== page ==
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The story is more or less as follows. President Theodore Roosevelt authorised the production of gold double-eagles ($20) in 1907. The dies were sunk by the highly regarded sculptor Augustus Saint-Gaudens. They were struck for most years including the crucial year 1933. It was this year that president Franklin D. Roosevelt decreed that the private possession of gold was no longer to be permitted prior to the president taking the US off the gold standard. Some 445,000 were struck. They were all melted down. All? Well not quite. Two were retained for the Smithsonian Institution.

That is the background. A few escaped and these are said to be illegally held. Some eight or nine have been recovered by the US Secret Service mostly during the 1940s. It seems that these have been destroyed. That fun roué King Farouk (d.1965) obtained one. When it appeared in the 1954 sale in Cairo shoulders were tapped by the US ambassador and it was withdrawn but (this is significant) not returned to the US authorities.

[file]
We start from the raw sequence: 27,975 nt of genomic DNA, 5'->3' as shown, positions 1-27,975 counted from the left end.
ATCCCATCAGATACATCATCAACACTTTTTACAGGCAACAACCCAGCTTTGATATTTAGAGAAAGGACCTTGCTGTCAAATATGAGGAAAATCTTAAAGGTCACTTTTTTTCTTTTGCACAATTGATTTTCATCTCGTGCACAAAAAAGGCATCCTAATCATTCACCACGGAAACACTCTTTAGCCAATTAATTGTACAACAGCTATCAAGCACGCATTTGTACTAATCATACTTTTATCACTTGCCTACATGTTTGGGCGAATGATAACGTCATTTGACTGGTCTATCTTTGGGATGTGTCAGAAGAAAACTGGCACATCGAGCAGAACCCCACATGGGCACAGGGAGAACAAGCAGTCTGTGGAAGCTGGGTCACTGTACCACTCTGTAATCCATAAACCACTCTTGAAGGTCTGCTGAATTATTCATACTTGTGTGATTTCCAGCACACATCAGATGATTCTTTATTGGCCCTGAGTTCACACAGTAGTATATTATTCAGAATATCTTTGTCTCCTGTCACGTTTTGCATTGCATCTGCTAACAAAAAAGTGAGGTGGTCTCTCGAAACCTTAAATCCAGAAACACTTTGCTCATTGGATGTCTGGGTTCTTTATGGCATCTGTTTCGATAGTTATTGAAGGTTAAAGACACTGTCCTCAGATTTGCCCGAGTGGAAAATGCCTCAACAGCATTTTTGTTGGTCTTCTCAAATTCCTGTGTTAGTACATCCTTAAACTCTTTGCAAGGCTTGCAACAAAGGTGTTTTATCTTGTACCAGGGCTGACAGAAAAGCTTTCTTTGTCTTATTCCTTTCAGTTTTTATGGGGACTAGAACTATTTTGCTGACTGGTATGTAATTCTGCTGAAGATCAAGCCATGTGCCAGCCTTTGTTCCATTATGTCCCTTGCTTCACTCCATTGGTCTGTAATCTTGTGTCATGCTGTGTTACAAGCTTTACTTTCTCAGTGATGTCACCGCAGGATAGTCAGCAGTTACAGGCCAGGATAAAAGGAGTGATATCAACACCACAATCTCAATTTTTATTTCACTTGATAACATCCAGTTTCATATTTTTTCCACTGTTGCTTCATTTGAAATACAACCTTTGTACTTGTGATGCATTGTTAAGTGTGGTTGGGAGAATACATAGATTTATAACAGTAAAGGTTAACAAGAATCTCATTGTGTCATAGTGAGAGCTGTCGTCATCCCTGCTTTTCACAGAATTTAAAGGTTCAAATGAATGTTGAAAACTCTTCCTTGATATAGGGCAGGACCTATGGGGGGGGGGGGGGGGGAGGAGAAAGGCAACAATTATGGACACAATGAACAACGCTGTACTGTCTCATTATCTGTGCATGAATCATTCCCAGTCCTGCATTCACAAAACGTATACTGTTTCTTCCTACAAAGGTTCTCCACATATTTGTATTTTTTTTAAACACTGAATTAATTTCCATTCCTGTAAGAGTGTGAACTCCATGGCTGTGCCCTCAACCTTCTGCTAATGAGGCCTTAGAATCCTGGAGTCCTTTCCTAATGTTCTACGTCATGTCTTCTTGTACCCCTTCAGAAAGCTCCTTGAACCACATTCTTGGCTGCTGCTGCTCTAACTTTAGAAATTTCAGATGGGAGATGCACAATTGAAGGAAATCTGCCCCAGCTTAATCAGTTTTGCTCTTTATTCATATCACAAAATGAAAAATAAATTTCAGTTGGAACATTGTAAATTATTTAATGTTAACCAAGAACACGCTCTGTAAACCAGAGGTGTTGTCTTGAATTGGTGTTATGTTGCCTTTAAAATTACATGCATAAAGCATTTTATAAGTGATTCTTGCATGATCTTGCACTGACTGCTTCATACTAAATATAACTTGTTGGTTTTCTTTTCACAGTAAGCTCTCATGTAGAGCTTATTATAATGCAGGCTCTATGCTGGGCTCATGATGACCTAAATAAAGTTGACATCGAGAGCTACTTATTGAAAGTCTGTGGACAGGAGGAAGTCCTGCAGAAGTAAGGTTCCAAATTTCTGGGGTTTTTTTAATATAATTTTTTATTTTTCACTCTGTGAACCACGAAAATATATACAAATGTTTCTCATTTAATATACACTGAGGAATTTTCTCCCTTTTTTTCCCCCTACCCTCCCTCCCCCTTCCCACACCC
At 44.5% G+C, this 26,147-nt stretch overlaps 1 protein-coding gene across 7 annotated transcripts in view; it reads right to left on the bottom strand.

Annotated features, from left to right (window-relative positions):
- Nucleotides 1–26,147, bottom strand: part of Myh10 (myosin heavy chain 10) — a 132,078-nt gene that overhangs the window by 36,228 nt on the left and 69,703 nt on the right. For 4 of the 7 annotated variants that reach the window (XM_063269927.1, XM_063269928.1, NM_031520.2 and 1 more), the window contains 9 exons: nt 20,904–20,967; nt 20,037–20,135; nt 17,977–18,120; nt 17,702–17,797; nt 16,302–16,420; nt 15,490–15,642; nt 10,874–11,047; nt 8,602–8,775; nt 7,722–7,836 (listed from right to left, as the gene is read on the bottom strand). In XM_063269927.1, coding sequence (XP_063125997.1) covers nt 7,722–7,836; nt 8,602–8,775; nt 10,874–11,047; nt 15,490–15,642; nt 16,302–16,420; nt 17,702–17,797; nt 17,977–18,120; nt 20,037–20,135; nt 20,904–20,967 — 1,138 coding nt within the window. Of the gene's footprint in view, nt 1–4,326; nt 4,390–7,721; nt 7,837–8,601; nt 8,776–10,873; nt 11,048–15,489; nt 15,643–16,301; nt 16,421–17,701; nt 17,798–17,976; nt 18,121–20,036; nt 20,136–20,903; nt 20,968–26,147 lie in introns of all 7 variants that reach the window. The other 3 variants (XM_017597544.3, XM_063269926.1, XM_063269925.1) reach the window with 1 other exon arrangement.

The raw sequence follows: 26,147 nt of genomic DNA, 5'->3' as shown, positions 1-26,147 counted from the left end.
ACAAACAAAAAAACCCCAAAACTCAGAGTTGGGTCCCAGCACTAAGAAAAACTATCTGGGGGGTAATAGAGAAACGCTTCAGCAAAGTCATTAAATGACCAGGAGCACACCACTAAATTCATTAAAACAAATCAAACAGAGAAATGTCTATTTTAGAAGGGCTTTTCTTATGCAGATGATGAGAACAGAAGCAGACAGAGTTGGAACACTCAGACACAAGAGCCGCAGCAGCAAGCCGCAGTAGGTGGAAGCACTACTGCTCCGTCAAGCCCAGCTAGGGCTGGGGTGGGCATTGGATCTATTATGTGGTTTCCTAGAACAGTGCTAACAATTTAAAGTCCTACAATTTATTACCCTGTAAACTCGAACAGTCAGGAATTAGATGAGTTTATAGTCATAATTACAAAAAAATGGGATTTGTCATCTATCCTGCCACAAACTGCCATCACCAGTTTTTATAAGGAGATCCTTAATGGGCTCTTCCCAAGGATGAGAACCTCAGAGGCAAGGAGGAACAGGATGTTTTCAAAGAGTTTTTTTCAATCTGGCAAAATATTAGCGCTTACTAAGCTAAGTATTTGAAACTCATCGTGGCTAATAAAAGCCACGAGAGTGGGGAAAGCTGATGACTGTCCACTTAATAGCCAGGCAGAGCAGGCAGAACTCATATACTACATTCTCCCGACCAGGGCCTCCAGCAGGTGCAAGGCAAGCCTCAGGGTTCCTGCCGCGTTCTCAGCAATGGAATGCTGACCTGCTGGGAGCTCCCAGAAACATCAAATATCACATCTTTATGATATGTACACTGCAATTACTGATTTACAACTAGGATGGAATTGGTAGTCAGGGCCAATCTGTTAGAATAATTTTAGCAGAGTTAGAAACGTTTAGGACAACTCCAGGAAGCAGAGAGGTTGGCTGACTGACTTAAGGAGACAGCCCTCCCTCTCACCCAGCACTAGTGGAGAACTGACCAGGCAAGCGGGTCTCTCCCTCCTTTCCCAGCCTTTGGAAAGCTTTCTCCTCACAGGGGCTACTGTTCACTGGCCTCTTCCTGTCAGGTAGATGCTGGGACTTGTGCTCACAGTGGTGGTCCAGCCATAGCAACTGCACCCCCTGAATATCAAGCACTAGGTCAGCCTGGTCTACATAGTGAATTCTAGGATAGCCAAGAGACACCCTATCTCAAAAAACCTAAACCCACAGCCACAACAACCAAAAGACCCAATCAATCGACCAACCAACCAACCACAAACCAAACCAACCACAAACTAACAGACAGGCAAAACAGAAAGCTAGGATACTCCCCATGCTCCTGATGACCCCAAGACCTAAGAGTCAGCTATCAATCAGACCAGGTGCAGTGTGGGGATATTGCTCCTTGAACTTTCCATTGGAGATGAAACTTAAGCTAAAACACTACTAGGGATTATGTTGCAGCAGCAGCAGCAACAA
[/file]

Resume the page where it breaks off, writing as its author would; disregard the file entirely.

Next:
Very attentive readers of the Antiques Trade Gazette will remember (Issue No. 1227, March 1996) when I reported that the Farouk coin had been seized from London dealer Stephen Fenton and Kansas dealer Jay Parrino in New York alleging that it had been stolen from the US Mint in Philadelphia in the 1930s; this we now know to be without foundation. After a lot of legal hoo-hah (and, doubtless, lawyers bettering themselves) a solution has been reached. After all a king, friendly to the United States, can hardly have been in possession of stolen goods. Further, and this is what the case hinged upon, the coin had a US Government export licence when it went to King Farouk. A compromise has been found after five years. Fenton has been allowed to benefit from a half share in the proceeds of this coin.

So, what is this coin now worth? Nobody wants to say. Patriotism compels me to rejoice that it is in the control of an English dealer. It remains for me to give you a clue. The record price for a coin is the $4.14m paid in August 1999 for the rarest of the US silver dollars (1804).